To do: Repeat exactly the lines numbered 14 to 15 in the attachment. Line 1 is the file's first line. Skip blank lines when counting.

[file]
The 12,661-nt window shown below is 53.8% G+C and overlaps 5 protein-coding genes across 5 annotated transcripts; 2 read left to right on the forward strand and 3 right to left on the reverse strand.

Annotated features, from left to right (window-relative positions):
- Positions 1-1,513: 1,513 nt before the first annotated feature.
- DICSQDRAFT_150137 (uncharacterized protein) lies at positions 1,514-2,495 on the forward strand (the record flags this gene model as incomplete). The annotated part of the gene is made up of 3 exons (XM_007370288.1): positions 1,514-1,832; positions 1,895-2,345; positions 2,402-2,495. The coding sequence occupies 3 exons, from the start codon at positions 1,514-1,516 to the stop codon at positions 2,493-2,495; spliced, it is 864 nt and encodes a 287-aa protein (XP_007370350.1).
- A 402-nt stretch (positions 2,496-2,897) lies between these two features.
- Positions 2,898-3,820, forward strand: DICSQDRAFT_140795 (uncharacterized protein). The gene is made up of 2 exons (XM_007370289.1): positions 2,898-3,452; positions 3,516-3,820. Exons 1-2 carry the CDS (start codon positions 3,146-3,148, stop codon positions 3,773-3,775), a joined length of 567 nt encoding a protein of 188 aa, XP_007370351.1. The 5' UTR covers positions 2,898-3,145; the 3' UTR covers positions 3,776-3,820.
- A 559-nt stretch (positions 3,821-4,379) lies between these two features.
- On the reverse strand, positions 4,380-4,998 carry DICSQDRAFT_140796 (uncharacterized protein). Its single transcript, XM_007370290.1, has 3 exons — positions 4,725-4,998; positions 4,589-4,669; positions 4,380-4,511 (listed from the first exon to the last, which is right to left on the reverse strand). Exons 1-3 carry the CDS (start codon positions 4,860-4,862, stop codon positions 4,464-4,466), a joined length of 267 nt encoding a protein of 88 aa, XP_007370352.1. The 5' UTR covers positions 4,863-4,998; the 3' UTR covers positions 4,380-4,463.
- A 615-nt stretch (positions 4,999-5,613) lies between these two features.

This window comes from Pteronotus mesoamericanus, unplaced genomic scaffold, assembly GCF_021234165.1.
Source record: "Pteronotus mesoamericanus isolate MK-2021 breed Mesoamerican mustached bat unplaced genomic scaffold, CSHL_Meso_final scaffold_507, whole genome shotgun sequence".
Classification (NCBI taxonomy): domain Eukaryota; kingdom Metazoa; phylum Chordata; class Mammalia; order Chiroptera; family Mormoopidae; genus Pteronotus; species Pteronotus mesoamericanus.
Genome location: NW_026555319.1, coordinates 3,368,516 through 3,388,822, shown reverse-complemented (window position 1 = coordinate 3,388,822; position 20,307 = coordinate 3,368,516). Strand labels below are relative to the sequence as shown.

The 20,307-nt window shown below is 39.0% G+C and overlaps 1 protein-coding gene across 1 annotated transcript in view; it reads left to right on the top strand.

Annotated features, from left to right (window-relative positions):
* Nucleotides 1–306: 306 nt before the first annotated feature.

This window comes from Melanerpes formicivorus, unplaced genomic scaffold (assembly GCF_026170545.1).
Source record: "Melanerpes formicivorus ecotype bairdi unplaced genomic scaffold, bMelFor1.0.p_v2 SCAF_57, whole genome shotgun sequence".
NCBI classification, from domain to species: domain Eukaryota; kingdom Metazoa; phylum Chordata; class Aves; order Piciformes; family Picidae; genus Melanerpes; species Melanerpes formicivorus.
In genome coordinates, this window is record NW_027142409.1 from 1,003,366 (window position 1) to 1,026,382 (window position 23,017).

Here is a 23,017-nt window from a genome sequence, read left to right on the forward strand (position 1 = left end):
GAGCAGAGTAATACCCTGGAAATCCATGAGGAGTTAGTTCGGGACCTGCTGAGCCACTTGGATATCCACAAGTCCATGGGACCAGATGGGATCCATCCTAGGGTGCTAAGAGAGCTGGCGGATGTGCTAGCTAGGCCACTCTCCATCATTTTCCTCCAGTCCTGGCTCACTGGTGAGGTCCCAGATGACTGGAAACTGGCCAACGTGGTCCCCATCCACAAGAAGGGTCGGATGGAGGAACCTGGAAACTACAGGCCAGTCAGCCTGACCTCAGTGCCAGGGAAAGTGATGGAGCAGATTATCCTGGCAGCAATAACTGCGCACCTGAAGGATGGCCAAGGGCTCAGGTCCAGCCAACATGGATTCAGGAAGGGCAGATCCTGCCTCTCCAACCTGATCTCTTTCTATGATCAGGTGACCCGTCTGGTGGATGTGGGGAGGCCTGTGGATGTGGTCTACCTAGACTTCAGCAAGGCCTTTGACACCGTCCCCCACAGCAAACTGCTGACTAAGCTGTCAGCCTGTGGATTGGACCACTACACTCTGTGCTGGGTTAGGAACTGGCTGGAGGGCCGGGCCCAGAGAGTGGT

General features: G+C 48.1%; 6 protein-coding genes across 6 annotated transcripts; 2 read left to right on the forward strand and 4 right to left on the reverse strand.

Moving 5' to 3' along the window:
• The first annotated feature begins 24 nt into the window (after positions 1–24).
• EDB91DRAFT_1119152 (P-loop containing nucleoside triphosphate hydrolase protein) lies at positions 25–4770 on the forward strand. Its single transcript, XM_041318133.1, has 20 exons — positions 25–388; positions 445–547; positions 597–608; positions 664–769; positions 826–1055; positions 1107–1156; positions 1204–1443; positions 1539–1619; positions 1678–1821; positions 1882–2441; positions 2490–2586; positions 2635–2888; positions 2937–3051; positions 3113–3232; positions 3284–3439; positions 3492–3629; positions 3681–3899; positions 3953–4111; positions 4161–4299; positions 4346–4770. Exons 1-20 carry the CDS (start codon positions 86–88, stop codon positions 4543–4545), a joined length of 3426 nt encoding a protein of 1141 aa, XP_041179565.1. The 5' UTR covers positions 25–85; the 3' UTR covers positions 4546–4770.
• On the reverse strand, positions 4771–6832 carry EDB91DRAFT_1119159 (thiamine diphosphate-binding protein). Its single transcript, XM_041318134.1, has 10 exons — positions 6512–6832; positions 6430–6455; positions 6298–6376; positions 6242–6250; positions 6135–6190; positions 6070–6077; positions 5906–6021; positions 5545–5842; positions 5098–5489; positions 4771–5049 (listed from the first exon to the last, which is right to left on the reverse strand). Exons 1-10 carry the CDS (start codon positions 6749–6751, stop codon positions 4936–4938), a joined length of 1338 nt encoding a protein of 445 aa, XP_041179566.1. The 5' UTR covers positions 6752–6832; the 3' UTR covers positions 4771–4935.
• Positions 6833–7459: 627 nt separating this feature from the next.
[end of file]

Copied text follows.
The 20,307-nt window shown below is 39.0% G+C and overlaps 1 protein-coding gene across 1 annotated transcript in view; it reads left to right on the top strand.

Annotated features, from left to right (window-relative positions):